GUYANA’S justice system, particularly in the area of Sexual Offences, is being viewed as a model by neighbouring countries. This is according to United Nations Children’s Fund (UNICEF) Country Representative, Sylvie Fouet, who said the country has much to be proud of.
During a recent press café hosted at UNICEF Guyana Head Office, Fouet said while the country continues to face challenges in several areas, the significant progress made in the justice system cannot be understated.
““Guyana should be very proud of its way of handling the sexual offences court and the Sexual Offences Act,” she told reporters.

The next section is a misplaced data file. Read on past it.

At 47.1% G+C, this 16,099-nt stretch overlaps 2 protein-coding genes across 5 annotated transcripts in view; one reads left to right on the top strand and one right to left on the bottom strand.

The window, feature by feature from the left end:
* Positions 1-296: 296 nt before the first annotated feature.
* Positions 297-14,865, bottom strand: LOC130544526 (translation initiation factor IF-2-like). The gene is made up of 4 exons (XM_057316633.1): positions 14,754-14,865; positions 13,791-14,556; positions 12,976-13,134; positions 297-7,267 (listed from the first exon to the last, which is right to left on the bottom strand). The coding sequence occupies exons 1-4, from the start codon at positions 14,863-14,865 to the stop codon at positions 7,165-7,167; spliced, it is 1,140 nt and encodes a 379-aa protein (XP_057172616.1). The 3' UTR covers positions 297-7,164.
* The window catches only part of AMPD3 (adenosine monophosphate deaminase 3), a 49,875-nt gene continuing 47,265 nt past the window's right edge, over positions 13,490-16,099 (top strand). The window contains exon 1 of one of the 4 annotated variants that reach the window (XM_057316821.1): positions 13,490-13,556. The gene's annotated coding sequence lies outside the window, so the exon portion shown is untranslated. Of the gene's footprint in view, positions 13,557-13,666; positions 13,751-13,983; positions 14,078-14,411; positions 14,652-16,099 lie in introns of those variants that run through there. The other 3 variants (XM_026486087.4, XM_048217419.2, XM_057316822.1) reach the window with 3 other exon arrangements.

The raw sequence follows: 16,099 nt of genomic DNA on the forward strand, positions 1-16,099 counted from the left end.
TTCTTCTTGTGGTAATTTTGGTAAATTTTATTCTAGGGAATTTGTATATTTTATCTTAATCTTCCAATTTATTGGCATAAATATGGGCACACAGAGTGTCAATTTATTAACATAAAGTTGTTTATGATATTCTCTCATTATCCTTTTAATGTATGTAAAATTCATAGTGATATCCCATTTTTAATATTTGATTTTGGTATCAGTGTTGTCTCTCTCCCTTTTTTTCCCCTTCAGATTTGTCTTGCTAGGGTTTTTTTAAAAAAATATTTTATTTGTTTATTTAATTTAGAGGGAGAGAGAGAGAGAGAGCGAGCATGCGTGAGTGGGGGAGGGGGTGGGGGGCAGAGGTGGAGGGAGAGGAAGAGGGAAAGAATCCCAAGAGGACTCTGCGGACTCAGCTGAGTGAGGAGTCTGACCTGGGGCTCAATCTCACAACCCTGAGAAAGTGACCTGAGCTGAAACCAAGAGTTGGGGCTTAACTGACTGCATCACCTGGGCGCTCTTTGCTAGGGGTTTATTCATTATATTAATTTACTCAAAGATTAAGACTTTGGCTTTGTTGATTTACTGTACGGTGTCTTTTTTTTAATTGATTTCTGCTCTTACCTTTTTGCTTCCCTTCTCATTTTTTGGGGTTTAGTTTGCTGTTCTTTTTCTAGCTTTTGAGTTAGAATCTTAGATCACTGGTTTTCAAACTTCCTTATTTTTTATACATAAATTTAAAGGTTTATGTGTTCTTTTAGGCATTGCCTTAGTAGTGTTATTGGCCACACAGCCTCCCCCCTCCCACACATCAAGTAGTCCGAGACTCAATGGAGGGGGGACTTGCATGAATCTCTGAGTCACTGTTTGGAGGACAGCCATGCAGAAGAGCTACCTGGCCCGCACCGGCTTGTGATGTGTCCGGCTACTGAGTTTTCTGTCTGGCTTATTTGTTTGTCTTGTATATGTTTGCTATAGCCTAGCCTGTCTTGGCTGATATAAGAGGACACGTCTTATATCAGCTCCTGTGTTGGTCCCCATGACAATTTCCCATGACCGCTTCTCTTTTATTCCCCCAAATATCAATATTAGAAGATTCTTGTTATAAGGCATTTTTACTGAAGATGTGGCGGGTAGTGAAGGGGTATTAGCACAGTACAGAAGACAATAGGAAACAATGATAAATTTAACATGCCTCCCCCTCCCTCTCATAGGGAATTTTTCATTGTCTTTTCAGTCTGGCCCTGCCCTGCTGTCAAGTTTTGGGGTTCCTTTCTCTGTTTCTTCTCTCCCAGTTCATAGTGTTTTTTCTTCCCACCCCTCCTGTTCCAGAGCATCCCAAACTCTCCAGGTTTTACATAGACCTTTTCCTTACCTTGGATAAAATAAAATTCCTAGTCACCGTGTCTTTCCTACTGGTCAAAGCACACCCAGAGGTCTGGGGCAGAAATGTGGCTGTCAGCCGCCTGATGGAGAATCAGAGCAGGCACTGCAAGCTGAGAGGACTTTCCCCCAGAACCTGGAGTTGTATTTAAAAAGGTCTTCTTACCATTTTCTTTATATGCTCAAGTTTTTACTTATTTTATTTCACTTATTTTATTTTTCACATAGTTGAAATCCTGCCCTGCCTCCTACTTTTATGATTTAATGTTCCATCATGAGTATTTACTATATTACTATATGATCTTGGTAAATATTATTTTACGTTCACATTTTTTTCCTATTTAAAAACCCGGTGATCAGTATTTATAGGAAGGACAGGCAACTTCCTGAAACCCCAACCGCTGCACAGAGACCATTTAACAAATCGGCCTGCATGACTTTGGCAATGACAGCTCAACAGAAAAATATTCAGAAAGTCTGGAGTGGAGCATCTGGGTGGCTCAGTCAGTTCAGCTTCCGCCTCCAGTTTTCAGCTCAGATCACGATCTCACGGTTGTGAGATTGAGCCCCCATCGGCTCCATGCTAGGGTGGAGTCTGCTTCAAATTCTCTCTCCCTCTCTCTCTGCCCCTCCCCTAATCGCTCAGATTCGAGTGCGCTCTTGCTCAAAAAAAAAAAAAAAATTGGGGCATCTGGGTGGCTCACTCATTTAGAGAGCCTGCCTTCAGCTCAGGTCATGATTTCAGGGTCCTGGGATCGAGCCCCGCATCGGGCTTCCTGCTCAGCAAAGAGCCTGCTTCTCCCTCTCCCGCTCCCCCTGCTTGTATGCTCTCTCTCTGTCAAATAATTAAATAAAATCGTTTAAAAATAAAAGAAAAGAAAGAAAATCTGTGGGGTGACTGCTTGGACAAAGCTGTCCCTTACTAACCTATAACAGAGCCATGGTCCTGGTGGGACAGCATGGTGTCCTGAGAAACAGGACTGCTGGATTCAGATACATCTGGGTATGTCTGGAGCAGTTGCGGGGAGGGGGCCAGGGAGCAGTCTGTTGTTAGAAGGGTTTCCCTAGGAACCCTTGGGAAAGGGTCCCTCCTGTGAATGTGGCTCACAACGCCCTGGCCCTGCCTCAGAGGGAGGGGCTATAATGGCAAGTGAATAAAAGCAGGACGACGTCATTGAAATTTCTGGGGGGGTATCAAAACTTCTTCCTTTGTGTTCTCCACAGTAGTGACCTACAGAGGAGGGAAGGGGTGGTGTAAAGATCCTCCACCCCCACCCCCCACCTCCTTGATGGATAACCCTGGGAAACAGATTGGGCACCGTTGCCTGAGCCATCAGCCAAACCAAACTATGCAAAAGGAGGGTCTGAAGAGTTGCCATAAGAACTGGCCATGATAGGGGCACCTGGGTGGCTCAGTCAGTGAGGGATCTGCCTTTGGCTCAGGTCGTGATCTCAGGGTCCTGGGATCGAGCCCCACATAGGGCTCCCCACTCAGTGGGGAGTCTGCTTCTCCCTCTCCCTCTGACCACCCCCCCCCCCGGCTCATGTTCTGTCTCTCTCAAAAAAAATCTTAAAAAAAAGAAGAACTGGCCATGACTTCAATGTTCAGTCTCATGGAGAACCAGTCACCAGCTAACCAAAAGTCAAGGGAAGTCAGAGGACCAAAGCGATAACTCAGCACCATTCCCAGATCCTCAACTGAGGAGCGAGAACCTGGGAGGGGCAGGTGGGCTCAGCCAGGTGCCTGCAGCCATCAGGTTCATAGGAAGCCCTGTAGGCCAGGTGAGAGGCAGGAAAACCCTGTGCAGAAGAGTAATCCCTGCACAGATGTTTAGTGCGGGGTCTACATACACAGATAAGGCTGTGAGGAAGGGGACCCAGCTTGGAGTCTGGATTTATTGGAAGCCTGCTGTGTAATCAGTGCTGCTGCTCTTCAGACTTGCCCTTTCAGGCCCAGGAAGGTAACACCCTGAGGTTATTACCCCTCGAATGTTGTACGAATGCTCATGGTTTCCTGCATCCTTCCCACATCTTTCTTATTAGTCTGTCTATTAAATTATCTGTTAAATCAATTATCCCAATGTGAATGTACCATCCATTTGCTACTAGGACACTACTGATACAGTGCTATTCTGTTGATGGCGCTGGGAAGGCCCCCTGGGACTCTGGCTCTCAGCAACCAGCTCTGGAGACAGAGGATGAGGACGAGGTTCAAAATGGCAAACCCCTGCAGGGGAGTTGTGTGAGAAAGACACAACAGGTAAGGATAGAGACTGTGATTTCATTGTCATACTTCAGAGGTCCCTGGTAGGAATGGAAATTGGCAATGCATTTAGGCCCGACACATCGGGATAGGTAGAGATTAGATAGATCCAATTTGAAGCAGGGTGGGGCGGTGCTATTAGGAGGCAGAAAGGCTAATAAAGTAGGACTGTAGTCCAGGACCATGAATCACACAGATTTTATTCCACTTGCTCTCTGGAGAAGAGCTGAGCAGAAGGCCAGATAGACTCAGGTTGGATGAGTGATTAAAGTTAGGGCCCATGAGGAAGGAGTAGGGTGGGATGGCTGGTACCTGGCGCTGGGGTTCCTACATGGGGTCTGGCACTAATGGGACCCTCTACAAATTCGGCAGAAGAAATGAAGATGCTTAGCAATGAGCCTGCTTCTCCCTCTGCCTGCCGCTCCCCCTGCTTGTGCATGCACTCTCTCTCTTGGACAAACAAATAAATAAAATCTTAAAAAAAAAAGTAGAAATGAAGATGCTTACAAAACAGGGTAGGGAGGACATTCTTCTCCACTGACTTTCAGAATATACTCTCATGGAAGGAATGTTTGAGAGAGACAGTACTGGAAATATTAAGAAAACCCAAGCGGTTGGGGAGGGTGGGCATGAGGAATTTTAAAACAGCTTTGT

Last November, the Supreme Court of Judicature launched the Sexual Offences Court, and according to Fouet, UNICEF offered its support to ensure that settings of the court are conducive for children to have their stories recorded without having to face the issue of ‘second victimisation’.
Between November 2017 and April 2018, the Sexual Offences Court heard a total of 14 cases with some nine persons being found guilty. The Sexual Offences Court is intended to enhance the efficiency in prosecution and adjudication of cases of sexual offences, and more importantly to respond to the needs of victims.
The court has a panel of eminent judges, including Justice Simone Morris-Ramlall, Justice Joanne Barlow, Justice Navindra Singh, Justice James Bovell-Drakes and Justice Brassington Reynolds, whose functions are rotated.
Witnesses also have a special room to give their testimony, while a panel of support staff is being overseen by the chief justice.